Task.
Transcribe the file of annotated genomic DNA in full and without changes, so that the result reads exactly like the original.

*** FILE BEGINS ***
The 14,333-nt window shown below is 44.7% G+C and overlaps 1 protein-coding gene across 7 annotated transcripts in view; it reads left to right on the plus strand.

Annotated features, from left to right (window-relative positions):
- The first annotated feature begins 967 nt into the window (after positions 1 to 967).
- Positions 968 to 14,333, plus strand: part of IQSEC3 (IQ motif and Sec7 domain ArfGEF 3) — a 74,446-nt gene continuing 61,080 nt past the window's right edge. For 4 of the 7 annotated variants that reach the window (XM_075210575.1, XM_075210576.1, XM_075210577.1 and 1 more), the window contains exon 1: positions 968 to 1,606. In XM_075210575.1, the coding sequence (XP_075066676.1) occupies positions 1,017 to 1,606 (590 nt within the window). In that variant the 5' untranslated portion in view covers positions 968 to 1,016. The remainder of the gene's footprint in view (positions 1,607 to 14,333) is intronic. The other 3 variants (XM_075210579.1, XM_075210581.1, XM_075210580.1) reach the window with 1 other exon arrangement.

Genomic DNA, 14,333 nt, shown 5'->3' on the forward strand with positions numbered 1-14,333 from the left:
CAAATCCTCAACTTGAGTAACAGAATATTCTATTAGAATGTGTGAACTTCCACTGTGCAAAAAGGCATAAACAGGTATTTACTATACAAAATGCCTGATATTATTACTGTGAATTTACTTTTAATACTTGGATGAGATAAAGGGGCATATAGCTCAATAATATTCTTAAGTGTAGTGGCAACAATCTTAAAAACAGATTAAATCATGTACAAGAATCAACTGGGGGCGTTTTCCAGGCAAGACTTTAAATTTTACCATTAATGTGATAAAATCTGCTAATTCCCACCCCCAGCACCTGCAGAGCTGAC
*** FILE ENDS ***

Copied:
The 14,333-nt window shown below is 44.7% G+C and overlaps 1 protein-coding gene across 7 annotated transcripts in view; it reads left to right on the plus strand.

Annotated features, from left to right (window-relative positions):
- The first annotated feature begins 967 nt into the window (after positions 1 to 967).
- Positions 968 to 14,333, plus strand: part of IQSEC3 (IQ motif and Sec7 domain ArfGEF 3) — a 74,446-nt gene continuing 61,080 nt past the window's right edge. For 4 of the 7 annotated variants that reach the window (XM_075210575.1, XM_075210576.1, XM_075210577.1 and 1 more), the window contains exon 1: positions 968 to 1,606. In XM_075210575.1, the coding sequence (XP_075066676.1) occupies positions 1,017 to 1,606 (590 nt within the window). In that variant the 5' untranslated portion in view covers positions 968 to 1,016. The remainder of the gene's footprint in view (positions 1,607 to 14,333) is intronic. The other 3 variants (XM_075210579.1, XM_075210581.1, XM_075210580.1) reach the window with 1 other exon arrangement.

Genomic DNA, 14,333 nt, shown 5'->3' on the forward strand with positions numbered 1-14,333 from the left:
CAAATCCTCAACTTGAGTAACAGAATATTCTATTAGAATGTGTGAACTTCCACTGTGCAAAAAGGCATAAACAGGTATTTACTATACAAAATGCCTGATATTATTACTGTGAATTTACTTTTAATACTTGGATGAGATAAAGGGGCATATAGCTCAATAATATTCTTAAGTGTAGTGGCAACAATCTTAAAAACAGATTAAATCATGTACAAGAATCAACTGGGGGCGTTTTCCAGGCAAGACTTTAAATTTTACCATTAATGTGATAAAATCTGCTAATTCCCACCCCCAGCACCTGCAGAGCTGAC